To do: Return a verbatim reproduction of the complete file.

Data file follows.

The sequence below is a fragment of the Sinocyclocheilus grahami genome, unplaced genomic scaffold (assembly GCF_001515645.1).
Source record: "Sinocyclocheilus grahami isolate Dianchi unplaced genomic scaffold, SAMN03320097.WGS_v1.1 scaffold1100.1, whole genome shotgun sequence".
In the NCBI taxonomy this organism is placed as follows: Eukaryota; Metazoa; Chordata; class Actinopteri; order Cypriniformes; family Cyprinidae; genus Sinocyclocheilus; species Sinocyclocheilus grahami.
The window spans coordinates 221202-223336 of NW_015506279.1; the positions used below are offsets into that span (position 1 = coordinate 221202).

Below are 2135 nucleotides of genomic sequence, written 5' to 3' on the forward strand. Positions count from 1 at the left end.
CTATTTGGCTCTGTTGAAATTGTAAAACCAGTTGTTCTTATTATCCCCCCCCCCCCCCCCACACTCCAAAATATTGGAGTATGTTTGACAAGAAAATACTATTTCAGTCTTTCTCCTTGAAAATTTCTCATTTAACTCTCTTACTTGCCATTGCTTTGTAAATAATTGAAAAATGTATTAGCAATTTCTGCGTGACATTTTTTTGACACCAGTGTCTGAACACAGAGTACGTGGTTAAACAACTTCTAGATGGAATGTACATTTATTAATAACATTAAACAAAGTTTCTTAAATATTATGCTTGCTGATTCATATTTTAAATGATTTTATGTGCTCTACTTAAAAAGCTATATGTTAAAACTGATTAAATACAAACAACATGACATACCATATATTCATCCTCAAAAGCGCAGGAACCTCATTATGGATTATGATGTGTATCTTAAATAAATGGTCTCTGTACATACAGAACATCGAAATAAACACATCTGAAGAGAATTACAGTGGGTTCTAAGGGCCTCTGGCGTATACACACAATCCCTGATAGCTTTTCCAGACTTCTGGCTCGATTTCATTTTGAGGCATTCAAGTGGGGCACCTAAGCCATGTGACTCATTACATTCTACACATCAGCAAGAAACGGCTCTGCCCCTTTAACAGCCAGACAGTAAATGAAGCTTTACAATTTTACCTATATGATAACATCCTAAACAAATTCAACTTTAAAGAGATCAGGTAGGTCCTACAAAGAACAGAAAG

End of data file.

The sequence below is a fragment of the Sinocyclocheilus grahami genome, unplaced genomic scaffold (assembly GCF_001515645.1).
Source record: "Sinocyclocheilus grahami isolate Dianchi unplaced genomic scaffold, SAMN03320097.WGS_v1.1 scaffold1100.1, whole genome shotgun sequence".
In the NCBI taxonomy this organism is placed as follows: Eukaryota; Metazoa; Chordata; class Actinopteri; order Cypriniformes; family Cyprinidae; genus Sinocyclocheilus; species Sinocyclocheilus grahami.
The window spans coordinates 221202-223336 of NW_015506279.1; the positions used below are offsets into that span (position 1 = coordinate 221202).

Below are 2135 nucleotides of genomic sequence, written 5' to 3' on the forward strand. Positions count from 1 at the left end.
CTATTTGGCTCTGTTGAAATTGTAAAACCAGTTGTTCTTATTATCCCCCCCCCCCCCCCCACACTCCAAAATATTGGAGTATGTTTGACAAGAAAATACTATTTCAGTCTTTCTCCTTGAAAATTTCTCATTTAACTCTCTTACTTGCCATTGCTTTGTAAATAATTGAAAAATGTATTAGCAATTTCTGCGTGACATTTTTTTGACACCAGTGTCTGAACACAGAGTACGTGGTTAAACAACTTCTAGATGGAATGTACATTTATTAATAACATTAAACAAAGTTTCTTAAATATTATGCTTGCTGATTCATATTTTAAATGATTTTATGTGCTCTACTTAAAAAGCTATATGTTAAAACTGATTAAATACAAACAACATGACATACCATATATTCATCCTCAAAAGCGCAGGAACCTCATTATGGATTATGATGTGTATCTTAAATAAATGGTCTCTGTACATACAGAACATCGAAATAAACACATCTGAAGAGAATTACAGTGGGTTCTAAGGGCCTCTGGCGTATACACACAATCCCTGATAGCTTTTCCAGACTTCTGGCTCGATTTCATTTTGAGGCATTCAAGTGGGGCACCTAAGCCATGTGACTCATTACATTCTACACATCAGCAAGAAACGGCTCTGCCCCTTTAACAGCCAGACAGTAAATGAAGCTTTACAATTTTACCTATATGATAACATCCTAAACAAATTCAACTTTAAAGAGATCAGGTAGGTCCTACAAAGAACAGAAAG